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Thursday, September 04, 2008
REMEMBER, RESTORE, RENEW Community is formed in ritual, learning, service, and worship. The Hebrew people received God’s grace and compassion in the gift of the Passover and in remembering this experience of liberation. Today, Jesus’ disciples continue to remember and celebrate God’s saving works in loving, disciplined, worshipping communities. Exodus 12:1–14Sunday's lesson follows after God’s action to achieve the Hebrews’ release from Egypt through Moses’ repeated pleas to Pharaoh for liberty. The stories in Exodus imagine a test of the gods. In the ancient world, a diverse group of gods were thought responsible for the fate of humans. The Passover story recalls and celebrates God’s identity as the one, true God who acts to save. On this first Passover, the enslaved Hebrew community prepared for an epic journey. It was to be a political journey, from slavery to freedom. It also was to be a journey toward community culture and identity. At the beginning of the journey, the Hebrews were a diverse people. After receiving God’s law at Sinai (Exodus 19–20), they became God’s covenant people. By the end of the journey recounted in Exodus, the Hebrews were established as Israelites. Subsequent generations remembered Passover through worship. The account in Exodus 12 was likely recorded and shaped during the Israelites’ later exile in Babylon (587–536 Bce). It reflects how Israelite priests regulated worship through ordinances (v. 14). The ways to select and prepare the lamb, and dispose unusable parts, are detailed. Directions about cooking the meat and making sure everyone participates are very particular. Instructions about using the blood are specific. These instructions helped to maintain the form of the annual Passover worship and ritual. In telling the Passover story each year, Israelites remembered their identity. Ritual and worship worked together to renew and restore the people. Blood painted onto the frames of the house doorways was a sign of hope for a restored relationship with God. Blood did not save. When God saw this sign, the tenth plague passed over that household. God’s liberating justice revealed who God was. God saved. The deaths of Egyptians were due to Pharaoh’s persistent injustice. God did not require life to be taken in order to give life. God’s creating and saving acts meet in this story. Israelite time and all remembrance festivals begin from this first Passover (vv. 2, 14). This sense of “beginning again” recalls creation. Also, people often recognize cataclysms – such as devastating earthquakes, storms, or acts of war – as times of new beginnings. Immediately after the Passover meal and final plague, God leads the Hebrews out of Egypt toward new life in the Promised Land. Passover is associated with deliverance. God keeps God’s promise to save and restore. In the Passover, the community of Hebrews experienced God’s restoration and renewed relationship. In Psalm 149, the psalmist remembers such mercy, and expresses praise for being God’s people. Paul, in Romans 13:8–14, reminds readers of what it means to live as God’s people. Relationships with one another and with those outside the community are to be guided by Jesus’ interpretation of God’s law. In Jesus’ time, God’s presence was closely linked with well-disciplined communities. In Matthew 18:15–20, Jesus teaches that God’s forgiveness is never limited. God always seeks “lost ones” with compassion. When Christian communities live by Jesus’ words, God’s glory shines through. God’s deliverance restored and renewed the Hebrew people; later they remembered this gift in Passover worship. In what ways does your community proclaim what God has done in your lives? What rituals help your church remember and celebrate God’s promise and purpose?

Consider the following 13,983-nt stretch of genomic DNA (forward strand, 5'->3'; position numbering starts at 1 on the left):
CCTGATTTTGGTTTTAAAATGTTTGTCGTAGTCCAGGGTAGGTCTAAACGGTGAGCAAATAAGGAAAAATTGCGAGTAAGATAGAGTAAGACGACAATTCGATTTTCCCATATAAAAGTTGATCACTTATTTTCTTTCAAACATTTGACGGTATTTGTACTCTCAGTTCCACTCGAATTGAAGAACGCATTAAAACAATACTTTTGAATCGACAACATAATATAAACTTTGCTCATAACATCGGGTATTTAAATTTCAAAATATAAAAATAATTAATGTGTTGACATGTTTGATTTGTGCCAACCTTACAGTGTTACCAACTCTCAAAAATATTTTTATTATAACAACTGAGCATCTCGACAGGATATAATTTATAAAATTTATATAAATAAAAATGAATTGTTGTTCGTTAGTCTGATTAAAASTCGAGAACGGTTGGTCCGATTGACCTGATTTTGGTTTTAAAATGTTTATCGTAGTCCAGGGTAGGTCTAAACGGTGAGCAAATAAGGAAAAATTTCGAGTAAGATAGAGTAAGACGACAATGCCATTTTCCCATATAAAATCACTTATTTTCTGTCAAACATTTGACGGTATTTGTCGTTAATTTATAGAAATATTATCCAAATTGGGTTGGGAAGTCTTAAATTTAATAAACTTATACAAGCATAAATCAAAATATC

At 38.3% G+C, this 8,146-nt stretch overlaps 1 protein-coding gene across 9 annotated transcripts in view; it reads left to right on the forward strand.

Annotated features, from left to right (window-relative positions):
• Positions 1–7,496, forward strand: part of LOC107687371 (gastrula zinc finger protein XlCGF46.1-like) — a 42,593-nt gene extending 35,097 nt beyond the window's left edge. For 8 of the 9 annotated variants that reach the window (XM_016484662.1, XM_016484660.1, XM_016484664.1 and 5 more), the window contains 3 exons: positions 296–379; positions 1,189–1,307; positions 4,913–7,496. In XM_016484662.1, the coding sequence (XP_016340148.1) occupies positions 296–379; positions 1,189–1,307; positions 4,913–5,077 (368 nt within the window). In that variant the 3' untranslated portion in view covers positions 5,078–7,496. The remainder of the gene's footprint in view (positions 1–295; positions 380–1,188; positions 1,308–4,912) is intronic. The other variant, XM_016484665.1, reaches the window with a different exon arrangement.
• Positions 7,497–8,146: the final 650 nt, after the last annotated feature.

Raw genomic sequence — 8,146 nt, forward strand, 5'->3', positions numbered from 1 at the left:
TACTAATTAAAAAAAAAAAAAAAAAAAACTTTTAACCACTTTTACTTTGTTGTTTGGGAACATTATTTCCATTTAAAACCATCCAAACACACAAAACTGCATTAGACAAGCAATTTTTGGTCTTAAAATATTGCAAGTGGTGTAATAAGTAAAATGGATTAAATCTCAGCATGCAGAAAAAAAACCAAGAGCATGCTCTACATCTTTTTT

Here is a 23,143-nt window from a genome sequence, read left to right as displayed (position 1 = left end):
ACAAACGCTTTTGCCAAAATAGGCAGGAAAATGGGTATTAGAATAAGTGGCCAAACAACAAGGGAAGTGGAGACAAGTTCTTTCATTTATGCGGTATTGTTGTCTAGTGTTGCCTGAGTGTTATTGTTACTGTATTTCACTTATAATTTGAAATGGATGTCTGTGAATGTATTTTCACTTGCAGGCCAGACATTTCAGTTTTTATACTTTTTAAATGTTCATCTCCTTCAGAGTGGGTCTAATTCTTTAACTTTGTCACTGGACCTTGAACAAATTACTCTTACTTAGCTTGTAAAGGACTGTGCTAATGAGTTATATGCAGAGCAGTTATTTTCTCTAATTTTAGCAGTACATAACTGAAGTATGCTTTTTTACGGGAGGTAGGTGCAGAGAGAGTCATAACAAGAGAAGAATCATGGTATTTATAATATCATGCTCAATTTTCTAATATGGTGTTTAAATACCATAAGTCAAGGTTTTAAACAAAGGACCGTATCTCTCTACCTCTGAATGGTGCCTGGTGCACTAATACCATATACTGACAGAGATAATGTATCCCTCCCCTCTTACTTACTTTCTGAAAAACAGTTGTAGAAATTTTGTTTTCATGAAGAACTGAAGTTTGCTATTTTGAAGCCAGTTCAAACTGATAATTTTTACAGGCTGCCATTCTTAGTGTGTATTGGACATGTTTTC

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Kairos-Milwaukie UCC Blog

Reflections on the Revised Common Lectionary by Rev. Rick Skidmore and Rev. Jim Ogden.

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